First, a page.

Let's assume you have a script (not just an idea) and have gotten your pre production out of the way. These are both incredibly important and should not be taken lightly, especially when you have no budget. So you have an awesome film and all of your ducks are in a row, what do you bring with you to the shoot... or what is really necessary?
Here's what I would bring on the video side of things (we'll focus on sound in a later article):
- Camera - Canon 7d, obviously
- Batteries - 2 is enough if you aren't running the camera all day, but 3 is better. Around $80 each.
- Memory Cards - Three to four 4-8 GB cards are best they hold around 10-20 minutes each. You want to spread the video over several cards. If one card goes, you don't lose everything. 8 GB cards can be had for around $30-40 each online.
- Lenses - This area has a lot of options and opinions, but at the end of the day most decent lenses look pretty good. The type of lens you use really depends on the type of shooting you do. There are two major things to consider: Zoom or Prime and Fast or Slow. Primes have a fixed focal length (i.e. 50mm, 85mm, 21mm, etc.), zooms can vary in focal length. Primes tend to be, smaller, sharper, and faster (I will get to this in a sec). Zooms give you flexibility, but are usually larger, softer, and slower. The wide open aperture rating or lens speed, determines how much light you can let into your lens. The faster the better (f1.4 is faster than f4, for example), in most cases. But faster lenses are more expensive and usually bigger. With that said, what lenses are best? For most productions you could get by with 2-3 lenses. For super low budget, two zooms (one wide and one telephoto) would cover most everything. You could add a fast 50mm prime and that would cover even more. Or you could get a few different primes that cover 18-135mm (18, 28, 50, 85, 135). Just know that 21-100mm is the golden range for most shoots. What focal lengths you like within that will be a matter of personal preference. Prices vary considerably, buying old lenses with cheap adapters can be a great way to save money, because you don't need autofocus. I bought an old 50mm 1.4 Pentax Super Takumar with adapter for $60. But you could also buy a Canon 50mm 1.4 for around $400.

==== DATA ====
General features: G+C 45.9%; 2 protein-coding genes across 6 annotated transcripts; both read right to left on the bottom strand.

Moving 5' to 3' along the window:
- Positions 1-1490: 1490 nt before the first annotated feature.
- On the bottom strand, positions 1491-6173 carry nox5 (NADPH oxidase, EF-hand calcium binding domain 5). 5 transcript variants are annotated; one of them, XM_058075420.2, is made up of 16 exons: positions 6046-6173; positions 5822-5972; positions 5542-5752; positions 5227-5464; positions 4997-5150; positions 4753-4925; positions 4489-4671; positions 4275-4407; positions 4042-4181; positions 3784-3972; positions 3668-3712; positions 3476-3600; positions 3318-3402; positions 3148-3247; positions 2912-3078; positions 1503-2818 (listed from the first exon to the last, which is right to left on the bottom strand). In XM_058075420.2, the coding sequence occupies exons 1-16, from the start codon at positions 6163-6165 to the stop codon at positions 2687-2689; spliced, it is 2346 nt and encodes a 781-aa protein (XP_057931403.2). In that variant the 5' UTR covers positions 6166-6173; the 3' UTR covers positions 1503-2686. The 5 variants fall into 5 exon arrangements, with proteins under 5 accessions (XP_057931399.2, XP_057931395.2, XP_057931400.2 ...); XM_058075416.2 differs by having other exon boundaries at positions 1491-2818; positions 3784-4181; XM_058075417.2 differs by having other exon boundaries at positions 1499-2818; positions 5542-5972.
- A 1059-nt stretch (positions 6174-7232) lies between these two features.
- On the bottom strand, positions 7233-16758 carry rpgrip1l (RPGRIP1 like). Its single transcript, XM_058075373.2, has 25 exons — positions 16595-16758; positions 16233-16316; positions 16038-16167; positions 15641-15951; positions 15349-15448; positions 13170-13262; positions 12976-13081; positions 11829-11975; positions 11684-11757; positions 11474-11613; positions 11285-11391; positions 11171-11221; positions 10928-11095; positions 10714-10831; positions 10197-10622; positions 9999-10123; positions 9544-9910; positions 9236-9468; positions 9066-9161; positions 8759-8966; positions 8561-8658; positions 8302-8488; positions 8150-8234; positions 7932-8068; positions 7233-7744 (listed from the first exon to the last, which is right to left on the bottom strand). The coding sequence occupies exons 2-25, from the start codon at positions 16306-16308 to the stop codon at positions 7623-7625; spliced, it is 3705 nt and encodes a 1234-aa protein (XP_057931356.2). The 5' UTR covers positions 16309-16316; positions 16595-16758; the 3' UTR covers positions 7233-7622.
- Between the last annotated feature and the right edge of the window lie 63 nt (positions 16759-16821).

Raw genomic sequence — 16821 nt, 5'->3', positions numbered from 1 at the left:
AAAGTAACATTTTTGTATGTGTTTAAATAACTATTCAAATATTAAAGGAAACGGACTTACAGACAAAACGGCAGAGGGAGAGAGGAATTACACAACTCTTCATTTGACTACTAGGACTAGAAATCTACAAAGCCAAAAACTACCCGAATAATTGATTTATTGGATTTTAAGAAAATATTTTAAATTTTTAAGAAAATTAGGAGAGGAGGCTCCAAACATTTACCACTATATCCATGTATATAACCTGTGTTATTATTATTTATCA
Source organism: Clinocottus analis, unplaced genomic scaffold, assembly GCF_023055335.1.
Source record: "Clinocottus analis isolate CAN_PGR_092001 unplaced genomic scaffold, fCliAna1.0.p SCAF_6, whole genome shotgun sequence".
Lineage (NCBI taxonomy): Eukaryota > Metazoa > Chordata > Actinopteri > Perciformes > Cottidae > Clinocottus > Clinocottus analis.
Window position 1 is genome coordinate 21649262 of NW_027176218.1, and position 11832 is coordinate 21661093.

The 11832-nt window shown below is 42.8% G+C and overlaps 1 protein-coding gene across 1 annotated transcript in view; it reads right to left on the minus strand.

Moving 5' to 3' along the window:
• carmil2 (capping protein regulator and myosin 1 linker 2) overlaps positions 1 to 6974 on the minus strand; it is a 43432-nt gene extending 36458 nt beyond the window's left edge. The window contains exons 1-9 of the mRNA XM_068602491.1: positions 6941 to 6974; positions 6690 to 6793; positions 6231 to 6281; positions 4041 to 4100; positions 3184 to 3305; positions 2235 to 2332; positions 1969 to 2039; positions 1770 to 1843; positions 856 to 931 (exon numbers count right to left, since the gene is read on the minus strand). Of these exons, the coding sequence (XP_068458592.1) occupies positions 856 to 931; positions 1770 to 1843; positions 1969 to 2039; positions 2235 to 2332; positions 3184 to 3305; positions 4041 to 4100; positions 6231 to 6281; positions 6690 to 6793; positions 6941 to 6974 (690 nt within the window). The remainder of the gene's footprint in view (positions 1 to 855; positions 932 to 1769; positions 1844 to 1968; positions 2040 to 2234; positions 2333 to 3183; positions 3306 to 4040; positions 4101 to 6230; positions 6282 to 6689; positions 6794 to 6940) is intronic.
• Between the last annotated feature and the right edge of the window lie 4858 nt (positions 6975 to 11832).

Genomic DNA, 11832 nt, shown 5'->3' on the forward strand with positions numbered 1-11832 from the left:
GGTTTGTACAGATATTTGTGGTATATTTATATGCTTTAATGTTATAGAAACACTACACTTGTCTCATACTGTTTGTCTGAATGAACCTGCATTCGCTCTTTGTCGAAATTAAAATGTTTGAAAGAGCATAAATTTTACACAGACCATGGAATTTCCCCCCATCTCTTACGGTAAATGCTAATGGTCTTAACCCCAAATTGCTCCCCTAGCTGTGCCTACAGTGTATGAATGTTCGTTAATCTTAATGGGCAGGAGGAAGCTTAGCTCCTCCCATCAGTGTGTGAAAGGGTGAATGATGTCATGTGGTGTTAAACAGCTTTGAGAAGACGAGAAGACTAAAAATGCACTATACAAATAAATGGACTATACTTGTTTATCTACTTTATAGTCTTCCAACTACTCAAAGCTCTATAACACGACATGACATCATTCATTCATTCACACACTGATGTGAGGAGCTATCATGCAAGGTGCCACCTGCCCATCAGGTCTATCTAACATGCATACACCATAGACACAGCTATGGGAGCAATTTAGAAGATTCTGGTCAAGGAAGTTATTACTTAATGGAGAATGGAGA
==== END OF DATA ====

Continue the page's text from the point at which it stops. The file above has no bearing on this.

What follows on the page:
- Tripod - Don't skimp here, if you can. Buy the best you can afford. Bogen, Sachtler, Cartoni and Vinten all make good stuff. $300-500 can get you far, but around $1,000 is going to be the sweet spot.
- Variable ND Filter - This is essential for keeping your shutter speed at 1/50 when shooting in bright sun. I use this http://www.lightcraftworkshop.com/site/page1000.html they can be had on ebay for around $100, depending on the size. 77mm is a good size, as it will fit most lenses.
- Step up rings - Buy one for each lens size to 'step up' to the ND filter size. These are around $2-5 each on ebay.
That's my list. It isn't free, but some of these items are investment pieces that will translate to other cameras. Lenses are the biggest variable. But you can add them as you go. Buying used is a great way to save money, huge discounts and achieve similar if not better quality than the average modern day lenses.
This list is by no means the end all be all, you could add all sorts of things to it. But this is enough to shoot great stuff, and with a little creativity awesome things can be done.
[The video below was shot with a tripod, 4 lenses (all under $200, most under $100), 2 batteries, and two 8 GB memory cards]
Want to master Microsoft Excel and take your work-from-home job prospects to the next level? Jump-start your career with our Premium A-to-Z Microsoft Excel Training Bundle from the new Gadget Hacks Shop and get lifetime access to more than 40 hours of Basic to Advanced instruction on functions, formula, tools, and more.